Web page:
Evidence-Based Social Care: A Study of Prospects and Problems

    By Brian Sheldon and Rupatharshini Chilvers.

    Russell House Publishing

    £11.95 (paperback)

    ISBN 1 898924 84 8

    Evidence matters as the authors of this potent short piece of
    research remind us. For example, who would have thought that the
    introduction of care management would have doubled the rate of
    hospital admissions of older people when all the projections
    predicted that it would halve that rate? The authors are aware, as
    readers will be after reading this volume, that there is a
    well-documented tendency in social care to develop attachments to
    particular solutions that ride a wave of popularity. The difficulty
    is that no one bothers to verify the outcome to see if the
    enthusiasm is justified.

    So the authors wanted to find out just how receptive
    practitioners are to evidence of all descriptions.

    Their questionnaire went to individual workers in several large
    social services departments and was designed to probe whether
    agencies encouraged the gathering and use of evidence. For example,
    is evidence discussed in supervision, in meetings and on training
    courses? What are the reading habits and information preferences of
    practitioners? And what is the general attitude to research and
    accumulating evidence?

    For example, the study revealed that 66 per cent of staff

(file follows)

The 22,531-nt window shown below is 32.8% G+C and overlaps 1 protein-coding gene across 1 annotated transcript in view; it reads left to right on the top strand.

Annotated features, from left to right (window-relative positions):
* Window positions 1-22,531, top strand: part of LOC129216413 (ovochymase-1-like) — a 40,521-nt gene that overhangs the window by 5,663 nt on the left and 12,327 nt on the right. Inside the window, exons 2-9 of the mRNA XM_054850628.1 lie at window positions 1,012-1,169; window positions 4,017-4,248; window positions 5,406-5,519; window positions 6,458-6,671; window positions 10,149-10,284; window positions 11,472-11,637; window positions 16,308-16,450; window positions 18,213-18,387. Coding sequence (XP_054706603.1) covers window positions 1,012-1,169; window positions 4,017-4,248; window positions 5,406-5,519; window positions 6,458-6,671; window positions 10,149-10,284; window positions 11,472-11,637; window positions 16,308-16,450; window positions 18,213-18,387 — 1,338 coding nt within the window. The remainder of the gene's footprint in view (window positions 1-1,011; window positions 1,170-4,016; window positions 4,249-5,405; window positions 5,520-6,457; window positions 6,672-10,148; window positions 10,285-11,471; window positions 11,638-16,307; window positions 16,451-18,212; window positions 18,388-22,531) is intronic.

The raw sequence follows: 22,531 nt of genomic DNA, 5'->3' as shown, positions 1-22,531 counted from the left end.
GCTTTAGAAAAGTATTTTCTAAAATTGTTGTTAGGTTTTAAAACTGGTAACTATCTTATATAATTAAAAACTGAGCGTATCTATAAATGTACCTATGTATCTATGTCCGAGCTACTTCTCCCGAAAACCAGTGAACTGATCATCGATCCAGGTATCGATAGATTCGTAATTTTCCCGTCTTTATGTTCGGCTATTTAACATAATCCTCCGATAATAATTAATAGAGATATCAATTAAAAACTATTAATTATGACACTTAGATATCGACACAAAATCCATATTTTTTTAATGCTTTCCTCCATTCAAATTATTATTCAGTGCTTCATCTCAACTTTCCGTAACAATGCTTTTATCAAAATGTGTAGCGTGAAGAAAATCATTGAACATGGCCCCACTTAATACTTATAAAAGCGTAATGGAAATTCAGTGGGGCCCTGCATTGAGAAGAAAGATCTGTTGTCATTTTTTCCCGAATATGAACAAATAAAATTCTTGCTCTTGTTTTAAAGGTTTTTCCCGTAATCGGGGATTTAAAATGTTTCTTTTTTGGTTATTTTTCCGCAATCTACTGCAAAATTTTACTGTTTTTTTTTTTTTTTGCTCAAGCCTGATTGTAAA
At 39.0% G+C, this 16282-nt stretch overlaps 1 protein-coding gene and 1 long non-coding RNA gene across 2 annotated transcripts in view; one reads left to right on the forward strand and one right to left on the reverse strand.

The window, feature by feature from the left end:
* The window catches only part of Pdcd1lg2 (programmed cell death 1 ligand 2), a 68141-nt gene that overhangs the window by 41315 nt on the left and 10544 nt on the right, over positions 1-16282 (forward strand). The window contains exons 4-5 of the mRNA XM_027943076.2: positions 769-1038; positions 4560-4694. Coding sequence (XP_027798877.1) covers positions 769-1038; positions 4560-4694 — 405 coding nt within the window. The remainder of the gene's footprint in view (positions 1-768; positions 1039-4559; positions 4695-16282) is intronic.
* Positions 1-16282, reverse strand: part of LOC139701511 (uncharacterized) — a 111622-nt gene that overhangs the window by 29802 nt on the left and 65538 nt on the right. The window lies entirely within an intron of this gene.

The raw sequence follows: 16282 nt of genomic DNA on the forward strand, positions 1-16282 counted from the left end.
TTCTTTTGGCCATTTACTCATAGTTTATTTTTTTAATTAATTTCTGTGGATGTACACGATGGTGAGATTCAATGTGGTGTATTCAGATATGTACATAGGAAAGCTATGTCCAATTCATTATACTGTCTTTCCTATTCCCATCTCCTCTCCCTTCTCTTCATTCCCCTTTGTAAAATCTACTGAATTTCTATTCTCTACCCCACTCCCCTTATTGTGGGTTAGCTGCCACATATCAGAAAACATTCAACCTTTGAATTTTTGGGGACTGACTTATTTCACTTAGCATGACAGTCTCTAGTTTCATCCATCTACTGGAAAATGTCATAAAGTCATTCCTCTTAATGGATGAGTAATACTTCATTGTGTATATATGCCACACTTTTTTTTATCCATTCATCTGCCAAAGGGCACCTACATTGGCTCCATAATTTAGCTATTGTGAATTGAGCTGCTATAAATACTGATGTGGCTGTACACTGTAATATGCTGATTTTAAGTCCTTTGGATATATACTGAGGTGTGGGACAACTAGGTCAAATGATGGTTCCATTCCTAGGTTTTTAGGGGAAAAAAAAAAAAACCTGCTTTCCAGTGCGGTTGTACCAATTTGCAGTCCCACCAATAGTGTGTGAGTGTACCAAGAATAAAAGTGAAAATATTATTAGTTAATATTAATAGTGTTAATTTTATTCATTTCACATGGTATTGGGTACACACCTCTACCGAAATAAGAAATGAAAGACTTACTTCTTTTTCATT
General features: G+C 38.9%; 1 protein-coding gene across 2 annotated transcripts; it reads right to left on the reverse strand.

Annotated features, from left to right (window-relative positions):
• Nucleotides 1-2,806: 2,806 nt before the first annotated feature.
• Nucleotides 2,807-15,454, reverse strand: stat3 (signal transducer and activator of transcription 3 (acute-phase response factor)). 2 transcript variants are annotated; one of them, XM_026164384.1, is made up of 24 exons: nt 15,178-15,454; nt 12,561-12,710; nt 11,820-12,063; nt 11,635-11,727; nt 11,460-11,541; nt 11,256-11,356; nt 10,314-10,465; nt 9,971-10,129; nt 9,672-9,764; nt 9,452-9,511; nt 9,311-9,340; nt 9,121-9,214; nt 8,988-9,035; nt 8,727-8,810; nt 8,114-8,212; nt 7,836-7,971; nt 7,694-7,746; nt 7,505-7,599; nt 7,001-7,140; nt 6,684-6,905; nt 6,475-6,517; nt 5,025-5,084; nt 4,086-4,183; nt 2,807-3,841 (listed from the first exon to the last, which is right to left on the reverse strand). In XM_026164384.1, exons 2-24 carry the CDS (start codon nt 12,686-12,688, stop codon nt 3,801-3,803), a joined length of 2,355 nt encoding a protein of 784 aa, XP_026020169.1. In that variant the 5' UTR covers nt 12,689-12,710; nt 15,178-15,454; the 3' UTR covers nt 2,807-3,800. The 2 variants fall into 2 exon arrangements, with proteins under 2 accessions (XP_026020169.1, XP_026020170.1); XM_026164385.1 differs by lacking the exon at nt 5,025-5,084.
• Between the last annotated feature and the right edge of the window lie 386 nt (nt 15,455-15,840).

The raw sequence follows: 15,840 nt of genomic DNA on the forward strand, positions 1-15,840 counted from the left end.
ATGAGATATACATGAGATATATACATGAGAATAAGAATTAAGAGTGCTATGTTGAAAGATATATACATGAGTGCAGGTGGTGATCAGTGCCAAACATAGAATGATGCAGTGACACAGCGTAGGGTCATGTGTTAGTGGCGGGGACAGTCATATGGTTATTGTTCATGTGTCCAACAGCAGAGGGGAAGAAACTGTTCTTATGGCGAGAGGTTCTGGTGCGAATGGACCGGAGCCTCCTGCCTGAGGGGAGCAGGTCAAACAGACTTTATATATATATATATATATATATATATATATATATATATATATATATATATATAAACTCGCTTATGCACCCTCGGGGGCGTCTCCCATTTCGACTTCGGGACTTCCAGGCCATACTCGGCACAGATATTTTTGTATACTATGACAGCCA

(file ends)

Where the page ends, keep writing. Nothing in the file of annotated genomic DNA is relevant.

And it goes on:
surveyed thought that their employers provided “little” or “no”
    encouragement to use research to inform practice. On the other hand
    about half of staff surveyed were reasonably content with work
    facilities and had means for gaining information.

    The data confirm the authors’ perspective – that the
    appreciation and use of data are given short shrift in the social
    care worker’s career. These findings overall do blend with the
    authors’ mission. Both are based at the centre for evidence-based
    social services at Exeter University and are trying to galvanise
    authorities to take more seriously the role of evidence. They have
    some modest success to report on this score but acknowledge the
    extent of the culture change that service agencies still must

    John Pierson is senior lecturer, institute of social
    work and applied social studies, Staffordshire

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